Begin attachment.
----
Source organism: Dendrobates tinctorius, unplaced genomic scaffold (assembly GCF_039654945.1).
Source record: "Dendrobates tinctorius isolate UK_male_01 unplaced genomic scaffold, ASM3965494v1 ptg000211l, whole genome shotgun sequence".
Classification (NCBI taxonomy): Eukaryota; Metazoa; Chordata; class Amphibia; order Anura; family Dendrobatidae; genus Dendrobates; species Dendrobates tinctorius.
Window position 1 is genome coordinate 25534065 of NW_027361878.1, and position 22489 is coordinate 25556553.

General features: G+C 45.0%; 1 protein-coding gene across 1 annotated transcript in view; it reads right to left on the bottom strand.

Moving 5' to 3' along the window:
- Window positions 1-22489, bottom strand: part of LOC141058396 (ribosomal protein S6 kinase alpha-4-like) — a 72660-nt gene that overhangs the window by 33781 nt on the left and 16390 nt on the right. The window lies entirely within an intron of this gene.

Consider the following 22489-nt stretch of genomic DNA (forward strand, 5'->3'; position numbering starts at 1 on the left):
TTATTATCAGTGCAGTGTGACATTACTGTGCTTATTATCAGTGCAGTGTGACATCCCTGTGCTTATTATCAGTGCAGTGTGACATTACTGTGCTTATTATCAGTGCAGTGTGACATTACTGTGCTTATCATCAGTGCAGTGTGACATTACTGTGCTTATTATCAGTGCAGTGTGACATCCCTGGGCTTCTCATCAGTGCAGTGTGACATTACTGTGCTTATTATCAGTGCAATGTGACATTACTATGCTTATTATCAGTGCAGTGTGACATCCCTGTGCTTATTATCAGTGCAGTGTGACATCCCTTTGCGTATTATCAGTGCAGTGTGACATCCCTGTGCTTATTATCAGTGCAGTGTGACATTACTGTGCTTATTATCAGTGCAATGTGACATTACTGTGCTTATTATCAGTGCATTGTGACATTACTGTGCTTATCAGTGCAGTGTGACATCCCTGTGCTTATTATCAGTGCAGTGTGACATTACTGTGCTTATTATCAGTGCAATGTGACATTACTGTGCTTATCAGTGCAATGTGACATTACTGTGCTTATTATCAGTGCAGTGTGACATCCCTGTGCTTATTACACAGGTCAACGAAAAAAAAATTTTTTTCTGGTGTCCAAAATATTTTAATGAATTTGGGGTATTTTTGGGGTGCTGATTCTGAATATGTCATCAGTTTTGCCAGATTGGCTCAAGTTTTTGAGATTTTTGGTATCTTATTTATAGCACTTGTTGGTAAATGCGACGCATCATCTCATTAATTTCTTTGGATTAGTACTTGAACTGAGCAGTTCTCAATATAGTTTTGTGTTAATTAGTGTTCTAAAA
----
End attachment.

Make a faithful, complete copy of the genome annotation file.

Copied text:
Source organism: Dendrobates tinctorius, unplaced genomic scaffold (assembly GCF_039654945.1).
Source record: "Dendrobates tinctorius isolate UK_male_01 unplaced genomic scaffold, ASM3965494v1 ptg000211l, whole genome shotgun sequence".
Classification (NCBI taxonomy): Eukaryota; Metazoa; Chordata; class Amphibia; order Anura; family Dendrobatidae; genus Dendrobates; species Dendrobates tinctorius.
Window position 1 is genome coordinate 25534065 of NW_027361878.1, and position 22489 is coordinate 25556553.

General features: G+C 45.0%; 1 protein-coding gene across 1 annotated transcript in view; it reads right to left on the bottom strand.

Moving 5' to 3' along the window:
- Window positions 1-22489, bottom strand: part of LOC141058396 (ribosomal protein S6 kinase alpha-4-like) — a 72660-nt gene that overhangs the window by 33781 nt on the left and 16390 nt on the right. The window lies entirely within an intron of this gene.

Consider the following 22489-nt stretch of genomic DNA (forward strand, 5'->3'; position numbering starts at 1 on the left):
TTATTATCAGTGCAGTGTGACATTACTGTGCTTATTATCAGTGCAGTGTGACATCCCTGTGCTTATTATCAGTGCAGTGTGACATTACTGTGCTTATTATCAGTGCAGTGTGACATTACTGTGCTTATCATCAGTGCAGTGTGACATTACTGTGCTTATTATCAGTGCAGTGTGACATCCCTGGGCTTCTCATCAGTGCAGTGTGACATTACTGTGCTTATTATCAGTGCAATGTGACATTACTATGCTTATTATCAGTGCAGTGTGACATCCCTGTGCTTATTATCAGTGCAGTGTGACATCCCTTTGCGTATTATCAGTGCAGTGTGACATCCCTGTGCTTATTATCAGTGCAGTGTGACATTACTGTGCTTATTATCAGTGCAATGTGACATTACTGTGCTTATTATCAGTGCATTGTGACATTACTGTGCTTATCAGTGCAGTGTGACATCCCTGTGCTTATTATCAGTGCAGTGTGACATTACTGTGCTTATTATCAGTGCAATGTGACATTACTGTGCTTATCAGTGCAATGTGACATTACTGTGCTTATTATCAGTGCAGTGTGACATCCCTGTGCTTATTACACAGGTCAACGAAAAAAAAATTTTTTTCTGGTGTCCAAAATATTTTAATGAATTTGGGGTATTTTTGGGGTGCTGATTCTGAATATGTCATCAGTTTTGCCAGATTGGCTCAAGTTTTTGAGATTTTTGGTATCTTATTTATAGCACTTGTTGGTAAATGCGACGCATCATCTCATTAATTTCTTTGGATTAGTACTTGAACTGAGCAGTTCTCAATATAGTTTTGTGTTAATTAGTGTTCTAAAA